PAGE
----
of 1066. The name St'pierre comes from the name of Christ's apostle,
as Lords of the manor of Malpas. They were a branch of the St. Pierres of Malpas who were related to the Lord of Malpas, and Earls of Chester.
This web page shows only a small excerpt of our St'pierre research.Another 128 words (9 lines of text) covering the years 132 and 1320 are included under the topic Early St'pierre History in all our PDF Extended History products and printed products wherever possible.
Endless spelling variations
are a prevailing characteristic of Norman surnames. Old and Middle English lacked any definite spelling rules, and the introduction of Norman French added an unfamiliar ingredient to the English linguistic stew. French and Latin, the languages of the court, also influenced spellings. Finally, Medieval scribes generally spelled words according to how they sounded, so one person was often referred to by different spellings in different documents. The name has been spelled St. Pier, St. Piere, St. Pierre, St. Peter and others.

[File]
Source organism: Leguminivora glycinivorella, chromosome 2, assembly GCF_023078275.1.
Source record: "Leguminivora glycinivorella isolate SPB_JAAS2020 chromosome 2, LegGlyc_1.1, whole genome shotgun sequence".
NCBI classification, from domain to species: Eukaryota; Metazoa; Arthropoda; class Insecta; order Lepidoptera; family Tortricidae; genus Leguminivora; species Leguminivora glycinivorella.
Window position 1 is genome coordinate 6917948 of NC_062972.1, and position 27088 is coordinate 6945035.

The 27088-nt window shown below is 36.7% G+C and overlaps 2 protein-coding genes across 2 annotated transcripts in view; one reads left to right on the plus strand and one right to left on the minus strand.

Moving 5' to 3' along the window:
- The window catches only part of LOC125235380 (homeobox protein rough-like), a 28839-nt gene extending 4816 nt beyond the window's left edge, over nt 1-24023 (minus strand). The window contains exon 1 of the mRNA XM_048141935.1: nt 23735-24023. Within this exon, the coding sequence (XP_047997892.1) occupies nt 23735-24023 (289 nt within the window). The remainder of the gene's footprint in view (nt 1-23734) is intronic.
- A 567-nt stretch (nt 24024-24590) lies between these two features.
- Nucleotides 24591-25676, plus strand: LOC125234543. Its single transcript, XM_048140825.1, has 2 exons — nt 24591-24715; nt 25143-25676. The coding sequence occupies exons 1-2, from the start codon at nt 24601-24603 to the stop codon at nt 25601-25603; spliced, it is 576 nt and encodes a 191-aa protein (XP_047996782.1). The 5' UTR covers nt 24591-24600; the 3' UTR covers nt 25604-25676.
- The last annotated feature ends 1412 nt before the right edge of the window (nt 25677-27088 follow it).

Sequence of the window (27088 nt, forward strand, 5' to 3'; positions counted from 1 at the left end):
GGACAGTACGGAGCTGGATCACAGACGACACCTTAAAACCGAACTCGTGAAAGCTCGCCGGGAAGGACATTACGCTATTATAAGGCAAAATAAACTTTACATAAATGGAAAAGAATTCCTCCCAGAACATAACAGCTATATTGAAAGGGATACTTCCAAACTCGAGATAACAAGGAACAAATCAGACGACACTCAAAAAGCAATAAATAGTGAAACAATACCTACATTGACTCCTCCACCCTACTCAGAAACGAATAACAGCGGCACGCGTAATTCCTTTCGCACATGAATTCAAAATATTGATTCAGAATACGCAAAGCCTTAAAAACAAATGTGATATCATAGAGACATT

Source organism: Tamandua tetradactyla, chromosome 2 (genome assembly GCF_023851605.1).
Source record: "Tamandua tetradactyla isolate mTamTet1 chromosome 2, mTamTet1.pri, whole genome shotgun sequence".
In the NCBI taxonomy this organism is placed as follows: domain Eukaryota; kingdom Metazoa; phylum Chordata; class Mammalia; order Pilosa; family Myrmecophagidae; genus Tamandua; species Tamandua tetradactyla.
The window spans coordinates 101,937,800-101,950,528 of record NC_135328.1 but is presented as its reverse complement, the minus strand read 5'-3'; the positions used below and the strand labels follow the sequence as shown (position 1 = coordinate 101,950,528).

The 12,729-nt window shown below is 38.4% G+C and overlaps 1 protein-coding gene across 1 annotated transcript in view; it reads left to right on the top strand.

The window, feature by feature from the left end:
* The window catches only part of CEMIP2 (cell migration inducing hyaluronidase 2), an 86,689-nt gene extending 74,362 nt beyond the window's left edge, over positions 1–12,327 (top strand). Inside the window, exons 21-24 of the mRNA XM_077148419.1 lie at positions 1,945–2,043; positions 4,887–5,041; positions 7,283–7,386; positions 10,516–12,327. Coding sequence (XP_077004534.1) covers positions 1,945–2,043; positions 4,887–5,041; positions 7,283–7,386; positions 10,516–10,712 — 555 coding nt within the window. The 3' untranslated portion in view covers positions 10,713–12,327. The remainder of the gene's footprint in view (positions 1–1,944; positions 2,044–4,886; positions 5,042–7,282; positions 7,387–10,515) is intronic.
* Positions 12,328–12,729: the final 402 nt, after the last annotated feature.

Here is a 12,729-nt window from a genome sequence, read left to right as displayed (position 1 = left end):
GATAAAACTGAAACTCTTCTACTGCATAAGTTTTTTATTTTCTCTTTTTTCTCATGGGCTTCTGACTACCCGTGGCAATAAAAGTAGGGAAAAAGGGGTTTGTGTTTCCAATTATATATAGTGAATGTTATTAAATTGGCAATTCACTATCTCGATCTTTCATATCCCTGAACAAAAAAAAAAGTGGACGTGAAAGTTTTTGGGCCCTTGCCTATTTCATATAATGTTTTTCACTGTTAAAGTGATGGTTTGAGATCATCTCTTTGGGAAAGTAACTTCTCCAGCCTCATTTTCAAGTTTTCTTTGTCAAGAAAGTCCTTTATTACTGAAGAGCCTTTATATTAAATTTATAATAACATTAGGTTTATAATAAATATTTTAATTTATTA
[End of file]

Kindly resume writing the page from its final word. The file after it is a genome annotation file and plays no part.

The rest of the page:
To escape the political and religious persecution within England
at the time, many English families left for the various British colonies abroad. The voyage was extremely difficult, though, and the cramped, dank ships caused many to arrive in the New World diseased and starving. But for those who made it, the trip was most often worth it. Many of the families who arrived went on to make valuable contributions to the emerging nations of Canada and the United States. An inquiry into the early roots of North American families reveals a number of immigrants bearing the name St'pierre or a variant listed above: Jean Marie Saint Pierre who settled in Quebec, Canada, in 1783; Dumese De Saint Pierre settled in Charles Town, South Carolina in 1767; Jean Louis Demesne De Saint Pierre settled in Charles Town [Charleston], South Carolina in 1768.